Directions lead followers far off course

December 27, 2001

Directions lead followers far off course

I don't like to follow instructions, not because I am stubborn, or ornery, or have any other undesirable personality flaw, but because instructions are dependent on the instructor having some clue about that which he is instructing.

In my stalker-like pursuit of conquering the 46 highest peaks in New York's Adirondack Mountains, I have unfortunately become more and more dependent on wilderness guidebooks and "hearsay evidence" from climbers past.

I've long since finished all the peaks that have clear, maintained trails to the summits. For the rest, climbers have to rely on maps, compasses and "herd paths," (which are rather sketchy outlines of where hikers-past have beaten down the brush) and "bushwhacking" (plunging straight into the forest where presumably no hiker has gone before).

Bushwhacking, like reading classic literature, is something every climber wants to have done, but no one wants to do. If you're lucky, you can just get lost. If you're unlucky, you can get trapped like a gnat in a spiderweb amid dense, prickly, all but impenetrable stands of balsam scrub.


Anyway, I had two more peaks in the bag this month, bringing my total to 36. I figured on picking up two more named East Dix and Hough with an unconventional, back-door assault up the Boquet River to a small tributary that petered out at the base of an old avalanche that offered a sure-fire route to the summit.

Although seldom traveled, the printed information said the route was relatively straightforward. I could have put more stock in these accounts, except for the fact that the guidebooks couldn't even agree on which side of the Boquet the route was supposed to follow, something I took as a bad sign.

The right and left banks of a river are determined by facing downstream, but not all purveyors of instructional material know this. On a guess, I chose the left bank, which was really the right bank and turned out to be the wrong bank.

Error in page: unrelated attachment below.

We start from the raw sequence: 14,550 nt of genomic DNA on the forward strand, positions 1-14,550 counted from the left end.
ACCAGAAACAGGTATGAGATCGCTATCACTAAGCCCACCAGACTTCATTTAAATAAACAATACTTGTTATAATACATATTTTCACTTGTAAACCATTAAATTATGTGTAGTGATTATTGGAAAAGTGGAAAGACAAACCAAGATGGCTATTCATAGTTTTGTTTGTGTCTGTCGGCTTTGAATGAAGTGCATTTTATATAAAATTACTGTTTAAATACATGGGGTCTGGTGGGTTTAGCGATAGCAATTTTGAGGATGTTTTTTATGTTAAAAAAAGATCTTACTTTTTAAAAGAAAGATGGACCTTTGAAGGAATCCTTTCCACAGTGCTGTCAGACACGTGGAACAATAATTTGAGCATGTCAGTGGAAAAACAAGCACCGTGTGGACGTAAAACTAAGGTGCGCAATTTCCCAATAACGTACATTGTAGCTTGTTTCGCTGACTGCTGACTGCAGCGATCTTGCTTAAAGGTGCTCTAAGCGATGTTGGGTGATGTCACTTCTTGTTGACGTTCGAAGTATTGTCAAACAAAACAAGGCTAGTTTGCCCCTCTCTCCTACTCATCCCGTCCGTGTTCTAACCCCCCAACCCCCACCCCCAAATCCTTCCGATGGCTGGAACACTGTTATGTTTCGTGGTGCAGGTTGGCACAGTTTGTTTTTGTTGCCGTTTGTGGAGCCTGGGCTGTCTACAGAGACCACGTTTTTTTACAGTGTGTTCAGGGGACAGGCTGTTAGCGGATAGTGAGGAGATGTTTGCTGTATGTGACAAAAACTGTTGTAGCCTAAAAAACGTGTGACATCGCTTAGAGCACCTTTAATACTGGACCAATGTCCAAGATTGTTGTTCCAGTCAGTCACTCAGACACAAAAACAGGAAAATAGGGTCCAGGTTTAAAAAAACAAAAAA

The river was beautiful, its chutes, falls and glistening pools framed by the vivid autumn leaves of yellow poplar and red/orange maple. But pretty wasn't getting me up the hill. In fact, colored leaves can be hard to swallow. Especially when they are so thick you get one or two in your mouth every yard and a half.

Finally, I found a relatively good path. The guidebook helpfully advised against taking a wrong turn on a path to Cranberry Pond. It unhelpfully didn't say HOW to avoid this detour.

I wound up at Cranberry Pond.

Finally, relying on the compass to steer me generally southwest to the foot of the peak, I stumbled across the real trail. 'Course that didn't last. The book said to watch for a tributary coming into the south branch of the Boquet from the left (right) and not to follow it.

Fine. It pointed out a couple of other tributaries not to follow, but somehow never got around to describing the correct stream in any detail. I was busy not following one of the right (left) tributaries which I guess was actually the left (right) tributary that I should have been following.

I climbed up this right (wrong) stream up over snow- and ice-covered ledges, through a narrow, wooded canyon, up and up, until I didn't come to the slide. Snow squalls were whiting out the topography to the northwest, the temperature was plummeting, a boulder the size of a breadbox dislodged and bounced off my knee and I was starting to get really annoyed.

Needless to say, my peak total didn't increase that day. As I was hiking out, I happened to glance up to my left (right) to see the massive East Dix, sitting right there, smiling at me with the glistening sun off its face as if to say "Oh, hi there. Looking for me?"

So close; but I'd hiked right past it. So you can understand why the next time I purchase a product that says "Some assembly required," I'm throwing away the instructions.

Tim Rowland is a Herald-Mail columnist. You can phone him at 301-733-5131, ext. 2324, or e-mail him at

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